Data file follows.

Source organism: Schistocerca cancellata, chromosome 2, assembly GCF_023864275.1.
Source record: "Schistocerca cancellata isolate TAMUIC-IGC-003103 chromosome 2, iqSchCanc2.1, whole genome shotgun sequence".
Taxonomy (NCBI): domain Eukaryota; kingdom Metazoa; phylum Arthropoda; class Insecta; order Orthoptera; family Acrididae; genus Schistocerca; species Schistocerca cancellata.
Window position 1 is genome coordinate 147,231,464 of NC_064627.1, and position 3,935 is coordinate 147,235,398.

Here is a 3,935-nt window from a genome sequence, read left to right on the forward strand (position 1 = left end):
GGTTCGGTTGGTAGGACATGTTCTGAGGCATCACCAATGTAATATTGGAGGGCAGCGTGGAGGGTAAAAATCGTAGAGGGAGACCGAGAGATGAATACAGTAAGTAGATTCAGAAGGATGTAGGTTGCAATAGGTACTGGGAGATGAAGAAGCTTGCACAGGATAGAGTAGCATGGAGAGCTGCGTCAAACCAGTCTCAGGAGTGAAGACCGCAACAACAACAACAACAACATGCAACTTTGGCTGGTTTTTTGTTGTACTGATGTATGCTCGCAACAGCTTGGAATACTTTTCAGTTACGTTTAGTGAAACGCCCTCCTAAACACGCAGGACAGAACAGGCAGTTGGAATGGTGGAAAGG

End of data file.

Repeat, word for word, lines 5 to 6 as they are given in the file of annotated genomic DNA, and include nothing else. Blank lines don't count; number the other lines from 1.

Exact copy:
Here is a 3,935-nt window from a genome sequence, read left to right on the forward strand (position 1 = left end):
GGTTCGGTTGGTAGGACATGTTCTGAGGCATCACCAATGTAATATTGGAGGGCAGCGTGGAGGGTAAAAATCGTAGAGGGAGACCGAGAGATGAATACAGTAAGTAGATTCAGAAGGATGTAGGTTGCAATAGGTACTGGGAGATGAAGAAGCTTGCACAGGATAGAGTAGCATGGAGAGCTGCGTCAAACCAGTCTCAGGAGTGAAGACCGCAACAACAACAACAACAACATGCAACTTTGGCTGGTTTTTTGTTGTACTGATGTATGCTCGCAACAGCTTGGAATACTTTTCAGTTACGTTTAGTGAAACGCCCTCCTAAACACGCAGGACAGAACAGGCAGTTGGAATGGTGGAAAGG